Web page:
September 7, 2016 – No Beta Blockers
Anchor lead: Beta blockers may not be for you, Elizabeth Tracey reports
Beta blockers may actually cause more harm than good in some people who’ve had stents placed in their hearts, a recent study found, particularly elderly people. Michael Blaha, a preventive cardiology expert at Johns Hopkins, says this is an area of active investigation.
Blaha: We’re changing our opinion about beta blockers a little bit. It used to be we’d give beta blockers to everyone with coronary artery disease. Whether they had a myocardial infarction or a recent stent placed or they had heart failure, or whether they were just living with stable coronary artery disease. We now know that not everyone needs to be on a beta blocker, in fact, asymptomatic patients with stable coronary artery disease that are not having symptoms of chest pain or shortness of breath, may not benefit from the long term use of a beta blocker, and there may be some side effects of the medication such as fatigue or in men, erectile dysfunction. :31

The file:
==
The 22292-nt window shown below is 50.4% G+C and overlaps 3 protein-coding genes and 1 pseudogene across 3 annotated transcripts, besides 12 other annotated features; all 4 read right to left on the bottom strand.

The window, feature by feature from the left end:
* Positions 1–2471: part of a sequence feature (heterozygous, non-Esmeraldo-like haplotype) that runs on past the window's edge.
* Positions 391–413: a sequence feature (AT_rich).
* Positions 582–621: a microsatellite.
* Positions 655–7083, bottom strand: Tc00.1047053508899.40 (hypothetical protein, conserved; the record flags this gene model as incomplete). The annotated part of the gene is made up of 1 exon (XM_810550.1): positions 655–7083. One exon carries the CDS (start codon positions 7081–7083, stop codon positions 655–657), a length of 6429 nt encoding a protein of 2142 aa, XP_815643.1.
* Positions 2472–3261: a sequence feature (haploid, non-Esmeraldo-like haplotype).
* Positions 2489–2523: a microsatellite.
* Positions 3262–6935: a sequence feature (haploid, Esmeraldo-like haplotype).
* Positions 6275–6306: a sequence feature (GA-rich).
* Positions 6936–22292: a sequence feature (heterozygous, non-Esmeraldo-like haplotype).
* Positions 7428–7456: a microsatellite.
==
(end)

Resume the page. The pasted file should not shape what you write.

Blaha says if you’re taking a beta blocker, a conversation with your physician about whether you really need one may be in order. At Johns Hopkins, I’m Elizabeth Tracey.